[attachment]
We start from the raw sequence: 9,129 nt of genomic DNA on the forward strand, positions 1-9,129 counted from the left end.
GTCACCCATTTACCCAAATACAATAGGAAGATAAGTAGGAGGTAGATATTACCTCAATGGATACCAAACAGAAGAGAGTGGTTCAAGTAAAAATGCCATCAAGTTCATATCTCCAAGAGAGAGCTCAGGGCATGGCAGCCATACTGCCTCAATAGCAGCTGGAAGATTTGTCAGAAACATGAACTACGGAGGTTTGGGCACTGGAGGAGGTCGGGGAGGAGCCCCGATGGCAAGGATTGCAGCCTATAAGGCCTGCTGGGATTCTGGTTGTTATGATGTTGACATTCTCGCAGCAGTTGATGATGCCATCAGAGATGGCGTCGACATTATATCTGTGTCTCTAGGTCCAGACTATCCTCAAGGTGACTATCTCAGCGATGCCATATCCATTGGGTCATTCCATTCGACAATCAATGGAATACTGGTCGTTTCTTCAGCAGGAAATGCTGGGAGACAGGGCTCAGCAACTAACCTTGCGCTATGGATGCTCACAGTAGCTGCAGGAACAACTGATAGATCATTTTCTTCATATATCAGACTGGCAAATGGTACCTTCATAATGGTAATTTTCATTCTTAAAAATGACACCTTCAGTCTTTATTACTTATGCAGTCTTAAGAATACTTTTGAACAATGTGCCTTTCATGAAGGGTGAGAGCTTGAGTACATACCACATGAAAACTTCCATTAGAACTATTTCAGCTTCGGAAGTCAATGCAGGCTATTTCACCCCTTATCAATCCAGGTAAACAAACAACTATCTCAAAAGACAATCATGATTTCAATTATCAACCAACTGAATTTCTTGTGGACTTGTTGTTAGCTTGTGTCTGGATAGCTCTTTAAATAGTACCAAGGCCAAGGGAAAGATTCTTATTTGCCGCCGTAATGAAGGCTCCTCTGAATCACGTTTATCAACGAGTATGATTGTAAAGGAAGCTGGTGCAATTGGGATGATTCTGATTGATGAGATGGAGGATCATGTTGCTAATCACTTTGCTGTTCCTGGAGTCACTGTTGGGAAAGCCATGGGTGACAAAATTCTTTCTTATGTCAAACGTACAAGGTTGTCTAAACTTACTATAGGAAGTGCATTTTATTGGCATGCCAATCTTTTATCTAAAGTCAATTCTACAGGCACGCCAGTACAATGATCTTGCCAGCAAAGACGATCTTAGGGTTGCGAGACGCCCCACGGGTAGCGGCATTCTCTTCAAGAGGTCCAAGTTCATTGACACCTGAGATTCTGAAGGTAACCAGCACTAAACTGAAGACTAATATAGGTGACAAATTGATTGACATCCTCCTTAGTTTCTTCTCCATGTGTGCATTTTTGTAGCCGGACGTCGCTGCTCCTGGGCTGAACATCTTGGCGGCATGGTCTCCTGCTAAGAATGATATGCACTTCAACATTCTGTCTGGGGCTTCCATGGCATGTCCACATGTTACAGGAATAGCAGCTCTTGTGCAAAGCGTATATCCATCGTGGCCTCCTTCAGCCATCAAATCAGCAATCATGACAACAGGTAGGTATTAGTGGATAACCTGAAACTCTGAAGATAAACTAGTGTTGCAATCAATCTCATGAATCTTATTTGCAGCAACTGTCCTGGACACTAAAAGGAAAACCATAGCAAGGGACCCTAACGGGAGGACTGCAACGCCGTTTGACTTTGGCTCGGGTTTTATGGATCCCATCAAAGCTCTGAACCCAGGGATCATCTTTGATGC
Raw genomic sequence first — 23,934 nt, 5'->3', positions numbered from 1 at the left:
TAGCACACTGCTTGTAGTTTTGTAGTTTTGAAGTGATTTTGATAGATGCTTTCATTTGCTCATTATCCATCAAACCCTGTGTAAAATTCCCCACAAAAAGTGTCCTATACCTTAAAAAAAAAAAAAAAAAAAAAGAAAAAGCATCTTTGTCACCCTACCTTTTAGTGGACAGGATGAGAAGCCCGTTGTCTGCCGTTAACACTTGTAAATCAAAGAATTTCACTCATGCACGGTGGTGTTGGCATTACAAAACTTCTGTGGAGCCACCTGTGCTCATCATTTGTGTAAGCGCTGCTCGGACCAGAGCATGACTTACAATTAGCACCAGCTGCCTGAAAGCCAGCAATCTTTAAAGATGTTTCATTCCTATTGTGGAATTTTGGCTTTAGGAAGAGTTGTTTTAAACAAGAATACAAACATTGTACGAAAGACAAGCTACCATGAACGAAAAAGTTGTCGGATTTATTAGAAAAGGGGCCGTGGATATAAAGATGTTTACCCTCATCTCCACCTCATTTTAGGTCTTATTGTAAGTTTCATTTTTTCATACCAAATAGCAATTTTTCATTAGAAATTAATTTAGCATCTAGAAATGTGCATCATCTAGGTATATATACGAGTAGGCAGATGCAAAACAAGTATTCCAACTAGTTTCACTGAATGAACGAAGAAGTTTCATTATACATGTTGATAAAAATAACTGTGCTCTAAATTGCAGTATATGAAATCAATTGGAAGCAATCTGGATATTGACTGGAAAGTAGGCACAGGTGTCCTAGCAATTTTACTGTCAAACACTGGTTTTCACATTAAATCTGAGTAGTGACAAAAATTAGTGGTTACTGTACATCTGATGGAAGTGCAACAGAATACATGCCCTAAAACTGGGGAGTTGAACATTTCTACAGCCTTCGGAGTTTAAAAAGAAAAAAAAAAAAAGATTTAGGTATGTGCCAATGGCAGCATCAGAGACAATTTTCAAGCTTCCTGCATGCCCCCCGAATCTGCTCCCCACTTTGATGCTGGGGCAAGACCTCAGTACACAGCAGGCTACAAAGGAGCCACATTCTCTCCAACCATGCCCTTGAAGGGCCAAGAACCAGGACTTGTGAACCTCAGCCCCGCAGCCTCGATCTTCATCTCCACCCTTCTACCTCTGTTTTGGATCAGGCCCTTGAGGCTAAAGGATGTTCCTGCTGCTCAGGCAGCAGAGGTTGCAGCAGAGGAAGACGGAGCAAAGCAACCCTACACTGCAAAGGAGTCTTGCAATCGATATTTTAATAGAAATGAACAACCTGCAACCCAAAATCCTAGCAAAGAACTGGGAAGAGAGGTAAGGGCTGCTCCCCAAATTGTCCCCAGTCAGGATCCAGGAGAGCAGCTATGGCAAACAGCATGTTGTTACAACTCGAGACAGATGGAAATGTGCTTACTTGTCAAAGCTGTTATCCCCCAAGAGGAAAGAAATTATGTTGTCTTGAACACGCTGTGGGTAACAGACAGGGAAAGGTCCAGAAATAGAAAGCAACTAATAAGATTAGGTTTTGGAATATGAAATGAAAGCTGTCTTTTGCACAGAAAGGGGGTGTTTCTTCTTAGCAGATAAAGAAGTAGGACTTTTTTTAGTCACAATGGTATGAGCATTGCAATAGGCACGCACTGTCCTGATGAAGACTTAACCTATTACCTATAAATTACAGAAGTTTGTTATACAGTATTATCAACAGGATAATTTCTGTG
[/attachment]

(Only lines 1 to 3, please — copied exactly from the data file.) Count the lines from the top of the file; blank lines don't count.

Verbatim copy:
We start from the raw sequence: 9,129 nt of genomic DNA on the forward strand, positions 1-9,129 counted from the left end.
GTCACCCATTTACCCAAATACAATAGGAAGATAAGTAGGAGGTAGATATTACCTCAATGGATACCAAACAGAAGAGAGTGGTTCAAGTAAAAATGCCATCAAGTTCATATCTCCAAGAGAGAGCTCAGGGCATGGCAGCCATACTGCCTCAATAGCAGCTGGAAGATTTGTCAGAAACATGAACTACGGAGGTTTGGGCACTGGAGGAGGTCGGGGAGGAGCCCCGATGGCAAGGATTGCAGCCTATAAGGCCTGCTGGGATTCTGGTTGTTATGATGTTGACATTCTCGCAGCAGTTGATGATGCCATCAGAGATGGCGTCGACATTATATCTGTGTCTCTAGGTCCAGACTATCCTCAAGGTGACTATCTCAGCGATGCCATATCCATTGGGTCATTCCATTCGACAATCAATGGAATACTGGTCGTTTCTTCAGCAGGAAATGCTGGGAGACAGGGCTCAGCAACTAACCTTGCGCTATGGATGCTCACAGTAGCTGCAGGAACAACTGATAGATCATTTTCTTCATATATCAGACTGGCAAATGGTACCTTCATAATGGTAATTTTCATTCTTAAAAATGACACCTTCAGTCTTTATTACTTATGCAGTCTTAAGAATACTTTTGAACAATGTGCCTTTCATGAAGGGTGAGAGCTTGAGTACATACCACATGAAAACTTCCATTAGAACTATTTCAGCTTCGGAAGTCAATGCAGGCTATTTCACCCCTTATCAATCCAGGTAAACAAACAACTATCTCAAAAGACAATCATGATTTCAATTATCAACCAACTGAATTTCTTGTGGACTTGTTGTTAGCTTGTGTCTGGATAGCTCTTTAAATAGTACCAAGGCCAAGGGAAAGATTCTTATTTGCCGCCGTAATGAAGGCTCCTCTGAATCACGTTTATCAACGAGTATGATTGTAAAGGAAGCTGGTGCAATTGGGATGATTCTGATTGATGAGATGGAGGATCATGTTGCTAATCACTTTGCTGTTCCTGGAGTCACTGTTGGGAAAGCCATGGGTGACAAAATTCTTTCTTATGTCAAACGTACAAGGTTGTCTAAACTTACTATAGGAAGTGCATTTTATTGGCATGCCAATCTTTTATCTAAAGTCAATTCTACAGGCACGCCAGTACAATGATCTTGCCAGCAAAGACGATCTTAGGGTTGCGAGACGCCCCACGGGTAGCGGCATTCTCTTCAAGAGGTCCAAGTTCATTGACACCTGAGATTCTGAAGGTAACCAGCACTAAACTGAAGACTAATATAGGTGACAAATTGATTGACATCCTCCTTAGTTTCTTCTCCATGTGTGCATTTTTGTAGCCGGACGTCGCTGCTCCTGGGCTGAACATCTTGGCGGCATGGTCTCCTGCTAAGAATGATATGCACTTCAACATTCTGTCTGGGGCTTCCATGGCATGTCCACATGTTACAGGAATAGCAGCTCTTGTGCAAAGCGTATATCCATCGTGGCCTCCTTCAGCCATCAAATCAGCAATCATGACAACAGGTAGGTATTAGTGGATAACCTGAAACTCTGAAGATAAACTAGTGTTGCAATCAATCTCATGAATCTTATTTGCAGCAACTGTCCTGGACACTAAAAGGAAAACCATAGCAAGGGACCCTAACGGGAGGACTGCAACGCCGTTTGACTTTGGCTCGGGTTTTATGGATCCCATCAAAGCTCTGAACCCAGGGATCATCTTTGATGC
Raw genomic sequence first — 23,934 nt, 5'->3', positions numbered from 1 at the left: